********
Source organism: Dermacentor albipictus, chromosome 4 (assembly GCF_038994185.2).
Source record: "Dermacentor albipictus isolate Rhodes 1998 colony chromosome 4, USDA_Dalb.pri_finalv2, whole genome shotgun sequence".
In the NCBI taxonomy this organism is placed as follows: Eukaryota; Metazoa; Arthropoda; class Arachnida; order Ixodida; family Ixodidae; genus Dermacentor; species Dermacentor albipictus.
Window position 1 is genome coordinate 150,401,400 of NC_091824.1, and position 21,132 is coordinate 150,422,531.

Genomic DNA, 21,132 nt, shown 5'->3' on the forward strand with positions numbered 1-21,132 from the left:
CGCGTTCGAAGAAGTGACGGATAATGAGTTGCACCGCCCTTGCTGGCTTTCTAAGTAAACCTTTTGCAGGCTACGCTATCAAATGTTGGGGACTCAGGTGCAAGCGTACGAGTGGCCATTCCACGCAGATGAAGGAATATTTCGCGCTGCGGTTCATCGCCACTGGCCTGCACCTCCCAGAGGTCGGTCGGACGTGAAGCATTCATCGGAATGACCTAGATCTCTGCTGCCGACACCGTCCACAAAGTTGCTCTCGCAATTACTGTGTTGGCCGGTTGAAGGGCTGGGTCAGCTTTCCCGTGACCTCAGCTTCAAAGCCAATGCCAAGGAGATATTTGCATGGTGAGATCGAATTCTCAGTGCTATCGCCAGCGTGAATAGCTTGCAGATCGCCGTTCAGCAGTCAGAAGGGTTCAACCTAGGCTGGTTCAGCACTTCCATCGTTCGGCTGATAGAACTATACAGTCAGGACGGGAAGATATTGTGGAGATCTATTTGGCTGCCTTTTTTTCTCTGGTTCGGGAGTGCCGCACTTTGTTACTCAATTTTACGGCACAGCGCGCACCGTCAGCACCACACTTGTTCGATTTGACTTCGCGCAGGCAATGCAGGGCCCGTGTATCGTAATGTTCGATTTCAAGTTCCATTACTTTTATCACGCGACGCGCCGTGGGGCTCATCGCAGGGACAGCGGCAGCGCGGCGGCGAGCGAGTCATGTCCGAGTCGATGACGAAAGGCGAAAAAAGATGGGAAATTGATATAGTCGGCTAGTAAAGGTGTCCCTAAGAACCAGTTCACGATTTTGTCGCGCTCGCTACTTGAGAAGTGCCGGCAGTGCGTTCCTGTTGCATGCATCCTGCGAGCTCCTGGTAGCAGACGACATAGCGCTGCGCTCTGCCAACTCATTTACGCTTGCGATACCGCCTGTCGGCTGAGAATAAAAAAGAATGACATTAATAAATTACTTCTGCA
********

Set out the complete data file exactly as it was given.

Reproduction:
Source organism: Dermacentor albipictus, chromosome 4 (assembly GCF_038994185.2).
Source record: "Dermacentor albipictus isolate Rhodes 1998 colony chromosome 4, USDA_Dalb.pri_finalv2, whole genome shotgun sequence".
In the NCBI taxonomy this organism is placed as follows: Eukaryota; Metazoa; Arthropoda; class Arachnida; order Ixodida; family Ixodidae; genus Dermacentor; species Dermacentor albipictus.
Window position 1 is genome coordinate 150,401,400 of NC_091824.1, and position 21,132 is coordinate 150,422,531.

Genomic DNA, 21,132 nt, shown 5'->3' on the forward strand with positions numbered 1-21,132 from the left:
CGCGTTCGAAGAAGTGACGGATAATGAGTTGCACCGCCCTTGCTGGCTTTCTAAGTAAACCTTTTGCAGGCTACGCTATCAAATGTTGGGGACTCAGGTGCAAGCGTACGAGTGGCCATTCCACGCAGATGAAGGAATATTTCGCGCTGCGGTTCATCGCCACTGGCCTGCACCTCCCAGAGGTCGGTCGGACGTGAAGCATTCATCGGAATGACCTAGATCTCTGCTGCCGACACCGTCCACAAAGTTGCTCTCGCAATTACTGTGTTGGCCGGTTGAAGGGCTGGGTCAGCTTTCCCGTGACCTCAGCTTCAAAGCCAATGCCAAGGAGATATTTGCATGGTGAGATCGAATTCTCAGTGCTATCGCCAGCGTGAATAGCTTGCAGATCGCCGTTCAGCAGTCAGAAGGGTTCAACCTAGGCTGGTTCAGCACTTCCATCGTTCGGCTGATAGAACTATACAGTCAGGACGGGAAGATATTGTGGAGATCTATTTGGCTGCCTTTTTTTCTCTGGTTCGGGAGTGCCGCACTTTGTTACTCAATTTTACGGCACAGCGCGCACCGTCAGCACCACACTTGTTCGATTTGACTTCGCGCAGGCAATGCAGGGCCCGTGTATCGTAATGTTCGATTTCAAGTTCCATTACTTTTATCACGCGACGCGCCGTGGGGCTCATCGCAGGGACAGCGGCAGCGCGGCGGCGAGCGAGTCATGTCCGAGTCGATGACGAAAGGCGAAAAAAGATGGGAAATTGATATAGTCGGCTAGTAAAGGTGTCCCTAAGAACCAGTTCACGATTTTGTCGCGCTCGCTACTTGAGAAGTGCCGGCAGTGCGTTCCTGTTGCATGCATCCTGCGAGCTCCTGGTAGCAGACGACATAGCGCTGCGCTCTGCCAACTCATTTACGCTTGCGATACCGCCTGTCGGCTGAGAATAAAAAAGAATGACATTAATAAATTACTTCTGCA